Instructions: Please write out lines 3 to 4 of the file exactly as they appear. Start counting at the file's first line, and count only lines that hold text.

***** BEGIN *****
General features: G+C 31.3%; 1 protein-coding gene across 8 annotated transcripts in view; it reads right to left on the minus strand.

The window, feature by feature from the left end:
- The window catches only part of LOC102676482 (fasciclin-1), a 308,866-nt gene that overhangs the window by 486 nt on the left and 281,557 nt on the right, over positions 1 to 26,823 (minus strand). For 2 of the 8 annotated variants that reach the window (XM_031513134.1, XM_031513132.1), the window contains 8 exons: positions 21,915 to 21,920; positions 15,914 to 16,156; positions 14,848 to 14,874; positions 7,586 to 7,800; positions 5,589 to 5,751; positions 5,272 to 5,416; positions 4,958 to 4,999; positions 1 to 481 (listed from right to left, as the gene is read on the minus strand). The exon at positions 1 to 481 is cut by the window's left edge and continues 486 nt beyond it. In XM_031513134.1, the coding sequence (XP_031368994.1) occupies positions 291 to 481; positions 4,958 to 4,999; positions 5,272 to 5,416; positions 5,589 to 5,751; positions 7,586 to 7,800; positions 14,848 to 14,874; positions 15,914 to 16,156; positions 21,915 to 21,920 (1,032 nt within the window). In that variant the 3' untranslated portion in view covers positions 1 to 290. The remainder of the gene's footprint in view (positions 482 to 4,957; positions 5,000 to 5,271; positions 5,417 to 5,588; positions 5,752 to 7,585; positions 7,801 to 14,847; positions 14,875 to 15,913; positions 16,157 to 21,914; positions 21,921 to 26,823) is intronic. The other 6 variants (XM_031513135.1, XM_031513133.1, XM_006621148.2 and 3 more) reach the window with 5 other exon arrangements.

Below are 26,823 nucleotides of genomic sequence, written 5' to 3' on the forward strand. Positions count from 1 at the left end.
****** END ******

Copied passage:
- The window catches only part of LOC102676482 (fasciclin-1), a 308,866-nt gene that overhangs the window by 486 nt on the left and 281,557 nt on the right, over positions 1 to 26,823 (minus strand). For 2 of the 8 annotated variants that reach the window (XM_031513134.1, XM_031513132.1), the window contains 8 exons: positions 21,915 to 21,920; positions 15,914 to 16,156; positions 14,848 to 14,874; positions 7,586 to 7,800; positions 5,589 to 5,751; positions 5,272 to 5,416; positions 4,958 to 4,999; positions 1 to 481 (listed from right to left, as the gene is read on the minus strand). The exon at positions 1 to 481 is cut by the window's left edge and continues 486 nt beyond it. In XM_031513134.1, the coding sequence (XP_031368994.1) occupies positions 291 to 481; positions 4,958 to 4,999; positions 5,272 to 5,416; positions 5,589 to 5,751; positions 7,586 to 7,800; positions 14,848 to 14,874; positions 15,914 to 16,156; positions 21,915 to 21,920 (1,032 nt within the window). In that variant the 3' untranslated portion in view covers positions 1 to 290. The remainder of the gene's footprint in view (positions 482 to 4,957; positions 5,000 to 5,271; positions 5,417 to 5,588; positions 5,752 to 7,585; positions 7,801 to 14,847; positions 14,875 to 15,913; positions 16,157 to 21,914; positions 21,921 to 26,823) is intronic. The other 6 variants (XM_031513135.1, XM_031513133.1, XM_006621148.2 and 3 more) reach the window with 5 other exon arrangements.

Below are 26,823 nucleotides of genomic sequence, written 5' to 3' on the forward strand. Positions count from 1 at the left end.